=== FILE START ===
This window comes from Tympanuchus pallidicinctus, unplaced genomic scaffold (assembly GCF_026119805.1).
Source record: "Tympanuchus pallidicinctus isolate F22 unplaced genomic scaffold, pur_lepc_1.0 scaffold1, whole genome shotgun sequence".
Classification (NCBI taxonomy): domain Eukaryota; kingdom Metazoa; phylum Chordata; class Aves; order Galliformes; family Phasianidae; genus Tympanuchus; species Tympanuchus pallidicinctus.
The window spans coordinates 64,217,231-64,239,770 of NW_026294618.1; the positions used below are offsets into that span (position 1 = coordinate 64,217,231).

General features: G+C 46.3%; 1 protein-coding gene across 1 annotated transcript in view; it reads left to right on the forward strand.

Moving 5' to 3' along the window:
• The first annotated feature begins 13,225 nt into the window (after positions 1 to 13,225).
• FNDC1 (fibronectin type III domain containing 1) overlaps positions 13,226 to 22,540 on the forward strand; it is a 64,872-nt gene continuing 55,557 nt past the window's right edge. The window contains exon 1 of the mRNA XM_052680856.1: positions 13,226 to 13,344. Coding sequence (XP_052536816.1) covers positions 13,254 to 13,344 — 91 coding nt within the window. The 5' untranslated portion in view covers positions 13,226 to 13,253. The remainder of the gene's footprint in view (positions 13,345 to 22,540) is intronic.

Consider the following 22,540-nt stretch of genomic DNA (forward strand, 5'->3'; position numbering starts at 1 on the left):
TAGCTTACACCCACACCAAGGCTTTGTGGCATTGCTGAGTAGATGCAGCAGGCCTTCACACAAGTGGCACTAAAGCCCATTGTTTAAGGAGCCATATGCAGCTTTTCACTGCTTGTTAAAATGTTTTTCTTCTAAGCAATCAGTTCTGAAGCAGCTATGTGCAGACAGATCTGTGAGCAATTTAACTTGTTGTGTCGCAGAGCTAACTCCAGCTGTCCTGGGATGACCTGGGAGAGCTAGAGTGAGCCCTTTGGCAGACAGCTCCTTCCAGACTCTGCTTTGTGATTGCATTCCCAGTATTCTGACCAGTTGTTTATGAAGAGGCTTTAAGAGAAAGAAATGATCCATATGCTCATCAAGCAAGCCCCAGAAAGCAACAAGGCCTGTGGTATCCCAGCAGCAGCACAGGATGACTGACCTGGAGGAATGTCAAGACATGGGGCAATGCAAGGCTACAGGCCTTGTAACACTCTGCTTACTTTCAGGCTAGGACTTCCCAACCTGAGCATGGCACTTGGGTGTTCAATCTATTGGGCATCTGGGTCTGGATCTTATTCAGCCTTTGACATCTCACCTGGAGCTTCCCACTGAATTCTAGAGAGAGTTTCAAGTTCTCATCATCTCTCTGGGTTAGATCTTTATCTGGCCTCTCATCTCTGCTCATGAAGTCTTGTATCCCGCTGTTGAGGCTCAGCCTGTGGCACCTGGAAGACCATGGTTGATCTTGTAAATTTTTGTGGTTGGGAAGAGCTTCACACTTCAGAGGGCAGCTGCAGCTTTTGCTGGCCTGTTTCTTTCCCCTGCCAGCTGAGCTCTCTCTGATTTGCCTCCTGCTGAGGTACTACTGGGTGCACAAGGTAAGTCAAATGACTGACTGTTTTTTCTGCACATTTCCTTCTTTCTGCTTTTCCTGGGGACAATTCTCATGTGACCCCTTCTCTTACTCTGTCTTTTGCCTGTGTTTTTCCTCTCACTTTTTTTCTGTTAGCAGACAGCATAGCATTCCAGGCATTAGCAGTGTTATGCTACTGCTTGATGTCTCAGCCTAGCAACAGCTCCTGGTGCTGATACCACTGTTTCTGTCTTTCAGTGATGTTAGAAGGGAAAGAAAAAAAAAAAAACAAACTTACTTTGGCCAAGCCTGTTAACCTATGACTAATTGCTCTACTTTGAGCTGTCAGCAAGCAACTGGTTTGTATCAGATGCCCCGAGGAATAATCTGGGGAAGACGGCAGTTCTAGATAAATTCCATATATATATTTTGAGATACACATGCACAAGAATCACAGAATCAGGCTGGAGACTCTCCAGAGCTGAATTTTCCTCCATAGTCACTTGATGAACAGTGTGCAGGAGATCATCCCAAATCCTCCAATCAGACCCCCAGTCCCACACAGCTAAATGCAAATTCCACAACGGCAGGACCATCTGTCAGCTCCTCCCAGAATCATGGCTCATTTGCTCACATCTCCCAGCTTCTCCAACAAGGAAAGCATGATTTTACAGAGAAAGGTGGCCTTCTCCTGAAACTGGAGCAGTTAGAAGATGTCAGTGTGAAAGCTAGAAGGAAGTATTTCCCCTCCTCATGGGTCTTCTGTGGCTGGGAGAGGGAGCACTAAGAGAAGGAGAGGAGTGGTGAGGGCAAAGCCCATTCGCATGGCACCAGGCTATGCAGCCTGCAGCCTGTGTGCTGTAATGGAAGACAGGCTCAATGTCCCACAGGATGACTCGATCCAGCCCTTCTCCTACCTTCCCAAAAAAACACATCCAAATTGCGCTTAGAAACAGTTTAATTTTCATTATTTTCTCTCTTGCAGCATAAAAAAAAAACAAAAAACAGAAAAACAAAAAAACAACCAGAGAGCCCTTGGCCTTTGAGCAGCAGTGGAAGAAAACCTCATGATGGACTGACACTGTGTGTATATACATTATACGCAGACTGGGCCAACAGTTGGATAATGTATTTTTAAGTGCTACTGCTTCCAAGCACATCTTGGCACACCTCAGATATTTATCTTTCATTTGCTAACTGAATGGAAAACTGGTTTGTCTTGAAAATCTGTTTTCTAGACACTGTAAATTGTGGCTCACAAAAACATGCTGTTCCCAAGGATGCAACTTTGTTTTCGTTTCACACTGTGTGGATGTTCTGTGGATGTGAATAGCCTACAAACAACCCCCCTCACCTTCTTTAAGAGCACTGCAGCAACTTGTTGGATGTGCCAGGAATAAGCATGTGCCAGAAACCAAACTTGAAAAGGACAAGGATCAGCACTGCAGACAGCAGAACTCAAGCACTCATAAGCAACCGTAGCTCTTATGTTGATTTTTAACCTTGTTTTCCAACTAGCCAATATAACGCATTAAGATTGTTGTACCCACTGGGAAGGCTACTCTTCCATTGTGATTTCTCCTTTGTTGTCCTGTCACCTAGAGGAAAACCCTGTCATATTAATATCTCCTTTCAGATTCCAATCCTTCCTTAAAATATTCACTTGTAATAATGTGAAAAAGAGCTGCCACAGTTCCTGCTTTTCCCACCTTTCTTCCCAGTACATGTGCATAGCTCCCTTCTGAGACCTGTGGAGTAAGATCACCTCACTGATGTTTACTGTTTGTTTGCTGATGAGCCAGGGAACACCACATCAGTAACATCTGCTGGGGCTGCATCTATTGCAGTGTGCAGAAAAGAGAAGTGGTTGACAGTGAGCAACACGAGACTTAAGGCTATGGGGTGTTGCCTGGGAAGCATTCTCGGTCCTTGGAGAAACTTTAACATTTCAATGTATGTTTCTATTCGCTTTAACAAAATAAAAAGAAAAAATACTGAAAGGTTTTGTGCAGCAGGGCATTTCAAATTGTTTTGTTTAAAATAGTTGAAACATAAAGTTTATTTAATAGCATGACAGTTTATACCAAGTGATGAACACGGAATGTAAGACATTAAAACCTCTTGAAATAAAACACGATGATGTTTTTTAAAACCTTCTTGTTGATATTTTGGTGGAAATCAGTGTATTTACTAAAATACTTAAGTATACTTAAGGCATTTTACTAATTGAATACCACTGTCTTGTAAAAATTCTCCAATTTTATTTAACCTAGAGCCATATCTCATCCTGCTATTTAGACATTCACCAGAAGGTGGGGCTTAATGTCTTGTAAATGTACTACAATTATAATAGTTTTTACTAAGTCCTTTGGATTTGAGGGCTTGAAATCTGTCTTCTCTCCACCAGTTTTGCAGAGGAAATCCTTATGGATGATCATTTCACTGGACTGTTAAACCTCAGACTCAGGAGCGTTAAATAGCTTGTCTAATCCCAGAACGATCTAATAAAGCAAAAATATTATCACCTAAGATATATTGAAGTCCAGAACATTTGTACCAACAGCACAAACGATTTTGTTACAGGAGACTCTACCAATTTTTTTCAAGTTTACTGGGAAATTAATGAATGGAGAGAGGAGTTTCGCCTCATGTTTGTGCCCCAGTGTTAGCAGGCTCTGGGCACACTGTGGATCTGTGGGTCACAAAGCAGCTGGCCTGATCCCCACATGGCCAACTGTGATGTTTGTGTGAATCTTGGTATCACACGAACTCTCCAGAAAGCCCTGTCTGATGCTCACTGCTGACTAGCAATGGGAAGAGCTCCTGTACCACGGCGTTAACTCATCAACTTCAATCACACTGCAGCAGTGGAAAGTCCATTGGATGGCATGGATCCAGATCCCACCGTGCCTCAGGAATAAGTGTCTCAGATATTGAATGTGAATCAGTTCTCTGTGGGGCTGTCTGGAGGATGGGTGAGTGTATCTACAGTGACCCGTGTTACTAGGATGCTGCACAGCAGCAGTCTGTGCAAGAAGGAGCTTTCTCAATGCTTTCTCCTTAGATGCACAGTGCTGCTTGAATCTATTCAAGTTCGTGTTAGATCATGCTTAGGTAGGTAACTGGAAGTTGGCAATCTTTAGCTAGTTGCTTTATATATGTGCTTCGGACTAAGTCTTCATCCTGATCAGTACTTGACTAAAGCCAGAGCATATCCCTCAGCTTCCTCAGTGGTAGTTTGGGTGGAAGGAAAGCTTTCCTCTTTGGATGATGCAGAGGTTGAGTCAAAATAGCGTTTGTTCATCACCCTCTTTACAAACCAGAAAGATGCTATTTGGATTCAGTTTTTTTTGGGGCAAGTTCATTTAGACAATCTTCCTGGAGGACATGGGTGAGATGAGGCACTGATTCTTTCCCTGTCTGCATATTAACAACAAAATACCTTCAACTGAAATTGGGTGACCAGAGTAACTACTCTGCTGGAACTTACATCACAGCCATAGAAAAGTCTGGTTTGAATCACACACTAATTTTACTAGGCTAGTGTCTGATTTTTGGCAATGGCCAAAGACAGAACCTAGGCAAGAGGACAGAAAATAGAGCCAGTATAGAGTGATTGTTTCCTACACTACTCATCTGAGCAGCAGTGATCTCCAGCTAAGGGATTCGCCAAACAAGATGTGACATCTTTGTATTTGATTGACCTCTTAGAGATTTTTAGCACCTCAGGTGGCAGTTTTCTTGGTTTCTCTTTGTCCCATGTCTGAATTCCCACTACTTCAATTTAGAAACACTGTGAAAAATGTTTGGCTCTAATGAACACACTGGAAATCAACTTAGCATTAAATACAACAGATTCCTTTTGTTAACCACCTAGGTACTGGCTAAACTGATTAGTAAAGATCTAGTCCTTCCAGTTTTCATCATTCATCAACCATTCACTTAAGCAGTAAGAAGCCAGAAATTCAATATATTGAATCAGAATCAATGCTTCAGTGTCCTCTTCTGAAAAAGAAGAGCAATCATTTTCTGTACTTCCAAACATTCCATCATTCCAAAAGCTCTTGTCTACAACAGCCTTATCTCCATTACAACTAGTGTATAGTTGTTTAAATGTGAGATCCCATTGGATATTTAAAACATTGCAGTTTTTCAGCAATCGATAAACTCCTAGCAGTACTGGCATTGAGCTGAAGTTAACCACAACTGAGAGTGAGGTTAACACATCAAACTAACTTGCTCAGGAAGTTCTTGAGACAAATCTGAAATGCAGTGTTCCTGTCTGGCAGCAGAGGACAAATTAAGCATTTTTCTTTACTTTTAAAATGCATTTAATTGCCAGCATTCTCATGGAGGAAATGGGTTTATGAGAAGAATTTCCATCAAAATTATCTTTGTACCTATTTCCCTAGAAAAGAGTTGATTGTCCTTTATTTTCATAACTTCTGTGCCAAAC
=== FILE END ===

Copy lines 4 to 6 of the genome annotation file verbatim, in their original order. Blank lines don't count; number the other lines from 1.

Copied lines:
The window spans coordinates 64,217,231-64,239,770 of NW_026294618.1; the positions used below are offsets into that span (position 1 = coordinate 64,217,231).

General features: G+C 46.3%; 1 protein-coding gene across 1 annotated transcript in view; it reads left to right on the forward strand.

Moving 5' to 3' along the window: